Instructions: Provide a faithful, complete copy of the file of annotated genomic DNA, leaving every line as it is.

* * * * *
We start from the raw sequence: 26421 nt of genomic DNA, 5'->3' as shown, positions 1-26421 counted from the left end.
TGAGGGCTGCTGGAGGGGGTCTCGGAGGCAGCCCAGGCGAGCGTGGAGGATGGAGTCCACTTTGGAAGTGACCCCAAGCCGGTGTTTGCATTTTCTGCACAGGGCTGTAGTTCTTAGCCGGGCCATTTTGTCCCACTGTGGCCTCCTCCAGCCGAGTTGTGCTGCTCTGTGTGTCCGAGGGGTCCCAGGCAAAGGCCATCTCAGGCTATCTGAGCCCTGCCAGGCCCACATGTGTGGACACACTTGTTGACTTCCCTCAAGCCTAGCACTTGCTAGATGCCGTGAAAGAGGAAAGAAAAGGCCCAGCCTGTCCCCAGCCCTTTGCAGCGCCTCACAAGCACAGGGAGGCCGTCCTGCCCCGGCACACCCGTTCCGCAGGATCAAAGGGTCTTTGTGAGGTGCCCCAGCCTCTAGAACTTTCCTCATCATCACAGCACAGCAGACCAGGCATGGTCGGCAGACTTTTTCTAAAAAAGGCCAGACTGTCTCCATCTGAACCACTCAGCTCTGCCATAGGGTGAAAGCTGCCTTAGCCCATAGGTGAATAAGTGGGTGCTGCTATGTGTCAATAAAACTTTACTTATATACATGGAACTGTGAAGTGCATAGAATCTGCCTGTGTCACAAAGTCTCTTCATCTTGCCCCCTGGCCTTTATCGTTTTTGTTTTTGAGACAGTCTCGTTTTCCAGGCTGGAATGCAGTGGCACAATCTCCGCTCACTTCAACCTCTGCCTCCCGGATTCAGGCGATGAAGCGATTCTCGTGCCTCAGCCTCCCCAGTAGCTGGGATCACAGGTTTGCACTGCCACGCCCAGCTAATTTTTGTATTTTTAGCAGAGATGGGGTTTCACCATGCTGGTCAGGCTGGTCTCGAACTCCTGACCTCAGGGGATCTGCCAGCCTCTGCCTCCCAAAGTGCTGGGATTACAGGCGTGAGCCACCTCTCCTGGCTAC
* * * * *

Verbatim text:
We start from the raw sequence: 26421 nt of genomic DNA, 5'->3' as shown, positions 1-26421 counted from the left end.
TGAGGGCTGCTGGAGGGGGTCTCGGAGGCAGCCCAGGCGAGCGTGGAGGATGGAGTCCACTTTGGAAGTGACCCCAAGCCGGTGTTTGCATTTTCTGCACAGGGCTGTAGTTCTTAGCCGGGCCATTTTGTCCCACTGTGGCCTCCTCCAGCCGAGTTGTGCTGCTCTGTGTGTCCGAGGGGTCCCAGGCAAAGGCCATCTCAGGCTATCTGAGCCCTGCCAGGCCCACATGTGTGGACACACTTGTTGACTTCCCTCAAGCCTAGCACTTGCTAGATGCCGTGAAAGAGGAAAGAAAAGGCCCAGCCTGTCCCCAGCCCTTTGCAGCGCCTCACAAGCACAGGGAGGCCGTCCTGCCCCGGCACACCCGTTCCGCAGGATCAAAGGGTCTTTGTGAGGTGCCCCAGCCTCTAGAACTTTCCTCATCATCACAGCACAGCAGACCAGGCATGGTCGGCAGACTTTTTCTAAAAAAGGCCAGACTGTCTCCATCTGAACCACTCAGCTCTGCCATAGGGTGAAAGCTGCCTTAGCCCATAGGTGAATAAGTGGGTGCTGCTATGTGTCAATAAAACTTTACTTATATACATGGAACTGTGAAGTGCATAGAATCTGCCTGTGTCACAAAGTCTCTTCATCTTGCCCCCTGGCCTTTATCGTTTTTGTTTTTGAGACAGTCTCGTTTTCCAGGCTGGAATGCAGTGGCACAATCTCCGCTCACTTCAACCTCTGCCTCCCGGATTCAGGCGATGAAGCGATTCTCGTGCCTCAGCCTCCCCAGTAGCTGGGATCACAGGTTTGCACTGCCACGCCCAGCTAATTTTTGTATTTTTAGCAGAGATGGGGTTTCACCATGCTGGTCAGGCTGGTCTCGAACTCCTGACCTCAGGGGATCTGCCAGCCTCTGCCTCCCAAAGTGCTGGGATTACAGGCGTGAGCCACCTCTCCTGGCTAC